The Peace Corps Small Grants Program includes: Small Project Assistance (SPA), Peace Corps Partnership Program (PCPP), Volunteer Activities Support and Training (VAST), Feed the Future (FTF), Global Education Framework (GEF), and Energy Climate Partnership of the Americas (ECPA). Though each program is supported by different funding sources, they all share the same goal: to facilitate the development and implementation of sustainable grassroots small grant projects that build capacity in communities where Volunteers serve.
Regardless of the funding source, all small grants fall under the same guidelines and use the same materials and resources. Please use the button below to access the Peace Corps Grants Online (PCGO) system to apply for a grant. All Volunteers should review the Small Grants Program Volunteer Handbook (linked below) for guidance on planning and applying for a small grants project. Volunteers may also contact their small grants coordinator at post if they have any questions about applying for a small grant.
The Small Grants Program Volunteer Handbook provides guidance on the processes, procedures, materials, and requirements for the Peace Corps Small Grants Program. Volunteers should read this handbook thoroughly to understand the basic rules and requirements that are applicable for all small grants.
Please note: In cases where posts have implemented more stringent policies, PC/Washington will defer to to post-level guidance. Volunteers should contact their Post's Small Grants Coordinator to follow up with questions that may arise in the process of developing, writing, implementing, and completing small grants.
This guide contains the live links to the PCGO Portal and will lead a Volunteer step-by-step through the application.
You are welcome to work on any portion of your grant application or completion report offline, by downloading an Excel document linked to the PCGO portal. This document is compatible in Mac or Windows operating systems, but you must have Microsoft Excel installed on your computer to use it. Please follow the steps in the “Working on an Application Offline” Section of the PCGO Volunteer Guide, starting on page 32. This Quick Guide has been created to show you the basics of downloading and uploading your grant's offline workbook.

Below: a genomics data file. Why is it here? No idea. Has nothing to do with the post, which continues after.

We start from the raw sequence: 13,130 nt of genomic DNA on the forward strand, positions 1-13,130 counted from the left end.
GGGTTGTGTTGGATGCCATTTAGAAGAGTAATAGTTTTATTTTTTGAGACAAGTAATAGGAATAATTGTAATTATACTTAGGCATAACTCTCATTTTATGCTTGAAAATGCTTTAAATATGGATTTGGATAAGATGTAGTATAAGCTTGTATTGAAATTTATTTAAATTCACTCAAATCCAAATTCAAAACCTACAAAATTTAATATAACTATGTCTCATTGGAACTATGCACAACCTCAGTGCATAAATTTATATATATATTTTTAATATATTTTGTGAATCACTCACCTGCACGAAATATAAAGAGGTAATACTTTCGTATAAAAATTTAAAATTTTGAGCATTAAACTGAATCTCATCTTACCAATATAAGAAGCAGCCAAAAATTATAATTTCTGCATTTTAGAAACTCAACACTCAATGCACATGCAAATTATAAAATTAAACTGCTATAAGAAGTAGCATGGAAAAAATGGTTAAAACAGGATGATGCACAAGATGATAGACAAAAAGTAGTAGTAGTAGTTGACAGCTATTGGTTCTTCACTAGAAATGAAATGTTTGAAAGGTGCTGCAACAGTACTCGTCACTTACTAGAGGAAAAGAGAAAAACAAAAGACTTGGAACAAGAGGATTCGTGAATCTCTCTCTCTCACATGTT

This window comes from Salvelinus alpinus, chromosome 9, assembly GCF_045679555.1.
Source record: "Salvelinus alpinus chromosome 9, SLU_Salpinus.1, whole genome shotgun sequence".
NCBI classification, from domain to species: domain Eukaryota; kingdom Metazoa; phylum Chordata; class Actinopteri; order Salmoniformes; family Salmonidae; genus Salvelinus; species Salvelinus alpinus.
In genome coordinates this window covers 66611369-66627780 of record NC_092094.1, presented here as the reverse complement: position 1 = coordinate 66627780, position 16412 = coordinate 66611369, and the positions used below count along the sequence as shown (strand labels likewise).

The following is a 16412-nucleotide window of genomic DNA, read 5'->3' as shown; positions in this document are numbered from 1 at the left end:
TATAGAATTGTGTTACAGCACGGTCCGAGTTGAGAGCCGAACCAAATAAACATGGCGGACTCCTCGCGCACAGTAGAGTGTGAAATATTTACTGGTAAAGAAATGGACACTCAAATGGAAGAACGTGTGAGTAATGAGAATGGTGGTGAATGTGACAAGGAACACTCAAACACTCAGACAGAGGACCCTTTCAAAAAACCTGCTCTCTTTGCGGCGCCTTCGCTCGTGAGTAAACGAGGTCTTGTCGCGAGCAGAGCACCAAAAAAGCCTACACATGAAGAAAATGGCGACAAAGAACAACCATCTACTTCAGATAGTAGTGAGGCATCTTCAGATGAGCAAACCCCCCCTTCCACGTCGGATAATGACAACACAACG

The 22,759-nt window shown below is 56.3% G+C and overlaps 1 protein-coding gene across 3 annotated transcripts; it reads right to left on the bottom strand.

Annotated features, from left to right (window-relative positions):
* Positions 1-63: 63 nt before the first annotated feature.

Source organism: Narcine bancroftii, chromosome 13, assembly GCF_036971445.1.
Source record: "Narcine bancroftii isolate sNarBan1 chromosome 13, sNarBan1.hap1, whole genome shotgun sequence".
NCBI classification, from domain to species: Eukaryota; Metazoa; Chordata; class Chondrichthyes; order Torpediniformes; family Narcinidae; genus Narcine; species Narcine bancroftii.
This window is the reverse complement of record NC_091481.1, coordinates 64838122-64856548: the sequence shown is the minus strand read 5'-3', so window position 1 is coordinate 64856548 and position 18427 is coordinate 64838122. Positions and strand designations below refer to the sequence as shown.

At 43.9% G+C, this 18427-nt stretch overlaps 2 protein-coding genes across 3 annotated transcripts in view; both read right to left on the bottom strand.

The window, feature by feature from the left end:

The Excel application form mirrors all of the same information in the online portal. It can be downloaded or uploaded at any time and your progress on the application will be transferred from the online portal to the Excel document and vice-versa. Please note that the more information you are transferring at the point of download or upload, the longer it will take. Download/Upload times can also be affected by your internet speed. Downloading the file with the maximum amount of data filled out may take around 8 minutes and uploading a file with the maximum amount of data may take around 5 minutes. Please be patient. If you are working with a slow connection, it is highly recommended to just fill out the minimum required application fields before downloading.
For uploading the application, you may upload the same document multiple times without downloading in between, but please note that any data in the budget, timeline, goals and objectives, and referrals grids that were previously uploaded will be duplicated if they are still in the document for subsequent uploads. Do not clear any data from the General and Narrative fields if you do not wish to remove the information you entered in those fields.